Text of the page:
If you think the 1 percent are bad now, check out Rome in the fifth century BC. “You common cry of curs!” the aristocratic Coriolanus of the Shakespeare play addresses the people of the city, “whose breath I hate / As reek o’th’rotten fens, whose loves I prize / As the dead carcasses of unburied men / That do corrupt my air.” So much for noblesse oblige. The play takes place around 490 BC, when Rome had become a republic but not yet a true democracy, and elections are controlled by rich patricians who court the approval of the hardworking plebeians. Caius Martius—honored with the name Coriolanus after his victory over the neighboring Volscian city of Corioles—is a venerated battlefield commander promoted by the patricians as a civic leader, the David Petraeus of his day. But his contempt for the people turns them against him. After they finger him as a dictator and banish him from Rome, he throws in with the Volscians.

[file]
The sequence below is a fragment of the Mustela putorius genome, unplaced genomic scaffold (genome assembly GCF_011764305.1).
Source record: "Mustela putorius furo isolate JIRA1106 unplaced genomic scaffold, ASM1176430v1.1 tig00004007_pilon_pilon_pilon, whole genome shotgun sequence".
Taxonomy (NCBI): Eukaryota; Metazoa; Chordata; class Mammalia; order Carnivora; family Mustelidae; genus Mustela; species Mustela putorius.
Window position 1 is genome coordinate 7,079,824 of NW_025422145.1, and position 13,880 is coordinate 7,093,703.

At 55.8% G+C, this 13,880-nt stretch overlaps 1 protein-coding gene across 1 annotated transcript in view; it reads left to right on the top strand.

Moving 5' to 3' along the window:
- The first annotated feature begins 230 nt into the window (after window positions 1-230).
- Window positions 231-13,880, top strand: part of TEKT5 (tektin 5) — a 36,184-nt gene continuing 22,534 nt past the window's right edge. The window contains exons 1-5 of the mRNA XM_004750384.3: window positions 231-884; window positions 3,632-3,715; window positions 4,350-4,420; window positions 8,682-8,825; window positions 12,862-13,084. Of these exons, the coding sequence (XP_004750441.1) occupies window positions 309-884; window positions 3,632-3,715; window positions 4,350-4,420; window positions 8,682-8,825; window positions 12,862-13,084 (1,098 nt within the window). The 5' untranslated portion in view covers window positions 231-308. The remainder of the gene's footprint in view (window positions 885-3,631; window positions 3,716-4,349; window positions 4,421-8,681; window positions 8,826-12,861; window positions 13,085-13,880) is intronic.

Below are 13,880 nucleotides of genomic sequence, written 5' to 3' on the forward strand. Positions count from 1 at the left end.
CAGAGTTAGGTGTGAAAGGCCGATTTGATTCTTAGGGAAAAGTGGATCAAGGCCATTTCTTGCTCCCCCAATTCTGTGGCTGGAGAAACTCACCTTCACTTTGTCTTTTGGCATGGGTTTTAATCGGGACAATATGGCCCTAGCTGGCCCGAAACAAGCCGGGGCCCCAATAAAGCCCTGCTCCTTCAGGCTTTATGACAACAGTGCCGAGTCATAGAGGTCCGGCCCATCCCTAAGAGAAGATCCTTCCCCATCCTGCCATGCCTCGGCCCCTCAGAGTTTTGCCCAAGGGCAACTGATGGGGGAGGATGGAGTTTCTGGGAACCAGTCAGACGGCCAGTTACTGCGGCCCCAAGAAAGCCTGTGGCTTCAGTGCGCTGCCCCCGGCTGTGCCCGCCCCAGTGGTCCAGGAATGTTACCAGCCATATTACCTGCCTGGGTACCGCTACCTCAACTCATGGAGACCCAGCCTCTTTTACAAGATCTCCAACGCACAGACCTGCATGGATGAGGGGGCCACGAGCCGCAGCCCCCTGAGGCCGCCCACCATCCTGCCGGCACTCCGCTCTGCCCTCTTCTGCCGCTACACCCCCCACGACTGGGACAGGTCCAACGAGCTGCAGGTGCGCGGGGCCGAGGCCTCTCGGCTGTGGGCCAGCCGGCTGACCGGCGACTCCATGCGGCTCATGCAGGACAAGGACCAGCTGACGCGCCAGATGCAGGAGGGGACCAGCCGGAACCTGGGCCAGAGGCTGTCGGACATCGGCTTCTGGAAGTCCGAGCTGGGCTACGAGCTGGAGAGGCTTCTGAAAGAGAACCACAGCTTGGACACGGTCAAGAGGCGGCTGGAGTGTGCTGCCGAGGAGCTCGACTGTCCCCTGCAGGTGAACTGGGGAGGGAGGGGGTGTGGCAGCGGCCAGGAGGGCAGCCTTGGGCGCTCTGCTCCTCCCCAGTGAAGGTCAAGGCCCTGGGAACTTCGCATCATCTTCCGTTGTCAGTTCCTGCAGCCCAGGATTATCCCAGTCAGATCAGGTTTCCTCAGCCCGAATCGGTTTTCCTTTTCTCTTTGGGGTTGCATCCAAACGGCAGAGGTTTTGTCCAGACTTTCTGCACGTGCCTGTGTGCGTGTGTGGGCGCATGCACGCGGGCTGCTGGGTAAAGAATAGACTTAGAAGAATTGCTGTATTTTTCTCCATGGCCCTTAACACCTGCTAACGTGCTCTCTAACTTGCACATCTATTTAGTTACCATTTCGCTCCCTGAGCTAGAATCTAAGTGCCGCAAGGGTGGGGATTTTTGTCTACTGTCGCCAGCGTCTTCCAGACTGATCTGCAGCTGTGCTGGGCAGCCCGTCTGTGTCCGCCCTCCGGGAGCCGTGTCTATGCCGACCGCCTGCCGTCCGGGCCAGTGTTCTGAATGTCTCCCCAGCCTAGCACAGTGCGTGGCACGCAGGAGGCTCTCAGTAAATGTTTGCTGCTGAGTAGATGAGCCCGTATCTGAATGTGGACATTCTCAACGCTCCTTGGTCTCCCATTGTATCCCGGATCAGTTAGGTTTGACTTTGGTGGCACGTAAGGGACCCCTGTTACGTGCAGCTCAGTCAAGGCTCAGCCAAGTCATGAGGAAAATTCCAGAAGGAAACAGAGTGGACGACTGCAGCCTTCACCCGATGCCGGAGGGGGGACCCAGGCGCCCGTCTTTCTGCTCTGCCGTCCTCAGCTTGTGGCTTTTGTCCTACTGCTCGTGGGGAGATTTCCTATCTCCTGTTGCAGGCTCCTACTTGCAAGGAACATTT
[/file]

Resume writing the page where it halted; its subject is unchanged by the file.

In short, he’s a fink, which is what has always made Coriolanus such a difficult play. “Coriolanus complains of the fickleness of the people,” wrote the British critic William Hazlitt, “yet, the instant he cannot gratify his pride and obstinacy at their expense, he turns his arms against his country.” Shakespeare wrote the play late in his career, around 1608, and no one knows if it was ever performed in his lifetime. Gaius Marcius Coriolanus, the figure on whom it’s based, may not have existed, so Coriolanus is classed among not the histories but the tragedies. T.S. Eliot famously (some would say perversely) proclaimed it Shakespeare’s greatest tragedy—better than Hamlet. George Bernard Shaw, on the other hand, decided the play was not a tragedy at all but “the greatest of Shakespeare’s comedies,” a political satire about a power-hungry leader. An odd duck to be sure, Coriolanus has rarely been staged, though in the last century it’s become popular as a political parable about civilian control of the military.